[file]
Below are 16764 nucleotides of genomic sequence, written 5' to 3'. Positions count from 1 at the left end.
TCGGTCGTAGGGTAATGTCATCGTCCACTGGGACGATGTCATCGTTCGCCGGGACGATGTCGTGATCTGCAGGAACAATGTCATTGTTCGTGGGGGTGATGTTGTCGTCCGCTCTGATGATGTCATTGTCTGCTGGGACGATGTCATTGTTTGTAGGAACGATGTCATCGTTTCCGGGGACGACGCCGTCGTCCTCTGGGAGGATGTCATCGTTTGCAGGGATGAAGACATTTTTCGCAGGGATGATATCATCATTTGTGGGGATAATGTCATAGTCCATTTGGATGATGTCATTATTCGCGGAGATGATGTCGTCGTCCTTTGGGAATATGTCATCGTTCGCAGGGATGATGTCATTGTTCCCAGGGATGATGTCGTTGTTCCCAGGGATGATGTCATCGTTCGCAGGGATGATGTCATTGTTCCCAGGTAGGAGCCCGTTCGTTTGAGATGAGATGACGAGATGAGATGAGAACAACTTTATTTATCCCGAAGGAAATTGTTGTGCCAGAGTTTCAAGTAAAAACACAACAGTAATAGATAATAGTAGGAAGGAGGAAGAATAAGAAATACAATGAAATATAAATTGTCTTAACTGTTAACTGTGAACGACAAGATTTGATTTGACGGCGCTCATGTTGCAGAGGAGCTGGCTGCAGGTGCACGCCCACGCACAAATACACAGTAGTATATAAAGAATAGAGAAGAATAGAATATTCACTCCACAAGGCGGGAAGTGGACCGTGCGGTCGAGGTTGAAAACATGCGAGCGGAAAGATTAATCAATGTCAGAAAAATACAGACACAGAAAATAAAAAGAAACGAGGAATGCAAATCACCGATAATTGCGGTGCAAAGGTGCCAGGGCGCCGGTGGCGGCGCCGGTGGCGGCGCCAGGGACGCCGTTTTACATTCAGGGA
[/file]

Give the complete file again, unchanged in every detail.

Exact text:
Below are 16764 nucleotides of genomic sequence, written 5' to 3'. Positions count from 1 at the left end.
TCGGTCGTAGGGTAATGTCATCGTCCACTGGGACGATGTCATCGTTCGCCGGGACGATGTCGTGATCTGCAGGAACAATGTCATTGTTCGTGGGGGTGATGTTGTCGTCCGCTCTGATGATGTCATTGTCTGCTGGGACGATGTCATTGTTTGTAGGAACGATGTCATCGTTTCCGGGGACGACGCCGTCGTCCTCTGGGAGGATGTCATCGTTTGCAGGGATGAAGACATTTTTCGCAGGGATGATATCATCATTTGTGGGGATAATGTCATAGTCCATTTGGATGATGTCATTATTCGCGGAGATGATGTCGTCGTCCTTTGGGAATATGTCATCGTTCGCAGGGATGATGTCATTGTTCCCAGGGATGATGTCGTTGTTCCCAGGGATGATGTCATCGTTCGCAGGGATGATGTCATTGTTCCCAGGTAGGAGCCCGTTCGTTTGAGATGAGATGACGAGATGAGATGAGAACAACTTTATTTATCCCGAAGGAAATTGTTGTGCCAGAGTTTCAAGTAAAAACACAACAGTAATAGATAATAGTAGGAAGGAGGAAGAATAAGAAATACAATGAAATATAAATTGTCTTAACTGTTAACTGTGAACGACAAGATTTGATTTGACGGCGCTCATGTTGCAGAGGAGCTGGCTGCAGGTGCACGCCCACGCACAAATACACAGTAGTATATAAAGAATAGAGAAGAATAGAATATTCACTCCACAAGGCGGGAAGTGGACCGTGCGGTCGAGGTTGAAAACATGCGAGCGGAAAGATTAATCAATGTCAGAAAAATACAGACACAGAAAATAAAAAGAAACGAGGAATGCAAATCACCGATAATTGCGGTGCAAAGGTGCCAGGGCGCCGGTGGCGGCGCCGGTGGCGGCGCCAGGGACGCCGTTTTACATTCAGGGA